New Delhi, Aug. 20: The home ministry’s allegation about a Pakistani role behind the Bangalore exodus has highlighted the communication gap between two wings of the Indian government.
External affairs minister S.M. Krishna and his officials are believed to be upset at being kept in the dark over the purported evidence about Internet uploads from Pakistan that are being blamed for spreading panic.
According to home secretary R.K. Singh, home minister Sushil Kumar Shinde mentioned the matter to his Pakistani counterpart Rehman Malik yesterday and promised to provide evidence.
Sources said South Block was particularly peeved that the matter, which has a bearing on bilateral relations, was made public without consulting it. Krishna has assigned foreign secretary Ranjan Mathai to bridge the communication gap between the two ministries, the sources added.
South Block is worried also about the timing of the home ministry’s revelations, fearing the matter will overshadow Krishna’s visit to Islamabad for talks with the Pakistan foreign minister next month.
“There is no consultation mechanism and no unified policy between the foreign and home ministries on handling such issues. It’s as though the right hand doesn’t know what the left is doing,” complained a foreign ministry source.
He added that it had become as important to have a “hotline” between India’s home and foreign secretaries as to have one between the two countries’ Prime Ministers and senior army officers.
A foreign ministry official said “blaming Islamabad has exposed our chinks”. The home ministry’s assessment was akin to admitting that all it takes to throw a big country such as India into turmoil are some “morphed images”, the official added.
South Block officials say the home ministry may have again somewhat derailed the India-Pakistan dialogue with its accusations, after four years of hard work by Indian diplomats had pushed Pakistan into a corner over the 2008 Mumbai attack.
“This (the uploads) wasn’t a recent development. We first failed to detect them and then failed to take any steps to prevent the exodus. Now the home ministry is blaming Pakistan to cover its failure,” a source said. “Before the international community, we would come across as a country that accuses Pakistan for everything that goes wrong inside our territory.”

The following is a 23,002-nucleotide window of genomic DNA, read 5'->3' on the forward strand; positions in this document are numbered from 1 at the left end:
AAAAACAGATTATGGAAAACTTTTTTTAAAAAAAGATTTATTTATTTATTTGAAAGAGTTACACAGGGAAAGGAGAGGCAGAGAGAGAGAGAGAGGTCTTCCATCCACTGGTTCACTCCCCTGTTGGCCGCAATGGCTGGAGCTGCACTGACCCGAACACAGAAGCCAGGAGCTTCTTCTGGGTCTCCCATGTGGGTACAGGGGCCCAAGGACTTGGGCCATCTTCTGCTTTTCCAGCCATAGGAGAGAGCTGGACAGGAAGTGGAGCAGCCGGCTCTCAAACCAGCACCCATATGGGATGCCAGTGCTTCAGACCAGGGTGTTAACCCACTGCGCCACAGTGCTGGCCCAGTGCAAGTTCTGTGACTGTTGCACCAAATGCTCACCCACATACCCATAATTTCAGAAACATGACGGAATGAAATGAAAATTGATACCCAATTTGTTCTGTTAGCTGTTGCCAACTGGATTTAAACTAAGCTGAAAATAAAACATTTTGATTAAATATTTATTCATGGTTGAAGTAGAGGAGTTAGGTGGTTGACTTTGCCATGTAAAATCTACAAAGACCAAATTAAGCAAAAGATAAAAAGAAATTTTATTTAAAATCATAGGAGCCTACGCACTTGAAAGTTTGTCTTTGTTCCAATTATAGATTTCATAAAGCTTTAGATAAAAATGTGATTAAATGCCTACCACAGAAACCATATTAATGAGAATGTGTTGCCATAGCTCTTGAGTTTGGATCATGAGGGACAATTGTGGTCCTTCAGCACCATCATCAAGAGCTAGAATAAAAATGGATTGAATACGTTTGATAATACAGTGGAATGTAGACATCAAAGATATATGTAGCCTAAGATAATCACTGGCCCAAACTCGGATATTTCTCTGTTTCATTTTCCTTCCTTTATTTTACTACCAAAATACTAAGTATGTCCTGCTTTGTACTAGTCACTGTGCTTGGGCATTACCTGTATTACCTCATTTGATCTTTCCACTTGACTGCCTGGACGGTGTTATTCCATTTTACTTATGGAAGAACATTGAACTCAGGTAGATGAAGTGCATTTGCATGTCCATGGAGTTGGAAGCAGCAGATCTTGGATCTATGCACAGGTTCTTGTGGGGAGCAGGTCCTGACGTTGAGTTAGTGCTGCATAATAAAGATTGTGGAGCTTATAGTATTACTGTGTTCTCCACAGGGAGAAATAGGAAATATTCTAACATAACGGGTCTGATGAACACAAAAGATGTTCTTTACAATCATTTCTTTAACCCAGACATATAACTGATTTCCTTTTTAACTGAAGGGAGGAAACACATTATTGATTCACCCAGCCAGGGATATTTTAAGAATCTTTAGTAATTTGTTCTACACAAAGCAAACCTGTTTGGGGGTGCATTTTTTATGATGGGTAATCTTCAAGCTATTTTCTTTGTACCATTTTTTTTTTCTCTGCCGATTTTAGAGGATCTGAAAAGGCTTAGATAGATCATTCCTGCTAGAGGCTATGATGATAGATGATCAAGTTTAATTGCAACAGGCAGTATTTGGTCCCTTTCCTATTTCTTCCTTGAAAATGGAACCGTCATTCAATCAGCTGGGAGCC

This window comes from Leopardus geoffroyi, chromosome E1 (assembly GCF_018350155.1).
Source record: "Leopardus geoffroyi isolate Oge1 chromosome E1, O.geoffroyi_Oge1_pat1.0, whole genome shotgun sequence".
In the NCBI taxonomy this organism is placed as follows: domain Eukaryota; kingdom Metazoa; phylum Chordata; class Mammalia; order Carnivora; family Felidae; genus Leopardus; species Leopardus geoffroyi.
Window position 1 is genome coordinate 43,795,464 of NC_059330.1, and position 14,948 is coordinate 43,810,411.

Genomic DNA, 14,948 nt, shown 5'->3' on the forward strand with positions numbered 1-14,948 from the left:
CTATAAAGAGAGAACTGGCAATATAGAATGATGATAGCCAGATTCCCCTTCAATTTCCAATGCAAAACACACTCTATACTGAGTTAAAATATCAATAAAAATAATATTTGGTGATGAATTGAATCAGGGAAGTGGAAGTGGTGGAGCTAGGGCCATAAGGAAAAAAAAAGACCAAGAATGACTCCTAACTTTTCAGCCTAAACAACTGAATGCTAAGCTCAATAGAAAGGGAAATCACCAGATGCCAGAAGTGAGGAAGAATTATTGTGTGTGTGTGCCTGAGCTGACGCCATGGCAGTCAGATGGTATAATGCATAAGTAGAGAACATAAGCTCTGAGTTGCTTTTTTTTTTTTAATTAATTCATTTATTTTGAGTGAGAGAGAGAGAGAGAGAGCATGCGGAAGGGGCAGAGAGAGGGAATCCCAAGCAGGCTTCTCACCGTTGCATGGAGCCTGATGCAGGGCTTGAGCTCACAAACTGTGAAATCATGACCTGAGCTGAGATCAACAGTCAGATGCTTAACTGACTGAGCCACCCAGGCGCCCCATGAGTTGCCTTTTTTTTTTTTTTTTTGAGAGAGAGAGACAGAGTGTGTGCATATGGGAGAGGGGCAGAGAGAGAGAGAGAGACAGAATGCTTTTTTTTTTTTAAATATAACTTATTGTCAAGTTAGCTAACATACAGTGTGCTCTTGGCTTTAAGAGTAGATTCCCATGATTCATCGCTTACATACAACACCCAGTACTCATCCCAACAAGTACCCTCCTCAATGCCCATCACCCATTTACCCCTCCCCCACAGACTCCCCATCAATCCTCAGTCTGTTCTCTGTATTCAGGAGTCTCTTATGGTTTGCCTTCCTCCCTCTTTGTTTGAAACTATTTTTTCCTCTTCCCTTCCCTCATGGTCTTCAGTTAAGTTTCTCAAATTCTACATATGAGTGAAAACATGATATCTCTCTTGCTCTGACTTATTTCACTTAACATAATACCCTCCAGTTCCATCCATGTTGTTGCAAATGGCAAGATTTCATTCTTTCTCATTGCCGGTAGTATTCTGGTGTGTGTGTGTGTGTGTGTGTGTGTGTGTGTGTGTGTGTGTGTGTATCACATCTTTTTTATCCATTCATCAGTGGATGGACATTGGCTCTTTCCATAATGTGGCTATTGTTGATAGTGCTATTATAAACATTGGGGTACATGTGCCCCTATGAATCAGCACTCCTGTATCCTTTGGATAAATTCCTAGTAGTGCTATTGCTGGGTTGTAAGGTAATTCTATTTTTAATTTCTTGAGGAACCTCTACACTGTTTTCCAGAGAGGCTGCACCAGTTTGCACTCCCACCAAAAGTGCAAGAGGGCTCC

The unilateral nature of the home ministry’s announcement yesterday was consistent with the way it has, during the tenure of UPA II, repeatedly called the shots on India’s relations with Pakistan. Under Shinde, it seems to be continuing with what it often did during P. Chidambaram’s stint as home minister.
The tension between the two ministries has a history. In July 2010, then home secretary G.K. Pillai had accused Pakistani spy agency ISI of terrorist links barely a day before Krishna landed in Islamabad for talks with then Pakistan foreign minister Shah Mehmood Qureshi.
Qureshi brought up Pillai’s statements at a joint news conference, which wrecked the talks. Krishna returned empty-handed from a visit that was expected to achieve concrete steps towards a thaw.
Krishna later criticised Pillai’s comments as “ill-timed” but Chidambaram defended his home secretary.
The recent arrest of 26/11 operative Abu Jundal, too, led to heartburn in South Block. The foreign ministry believes that the home ministry failed to give it and its officials due credit for having effected the operation seamlessly.
A year ago, the two ministries had disagreed over the China policy. South Block had resented the home ministry’s “alarmist” statements on China and its refusal to grant visas to Chinese journalists. Eventually, the Prime Minister’s Office brokered a truce with a rebuke to the home ministry.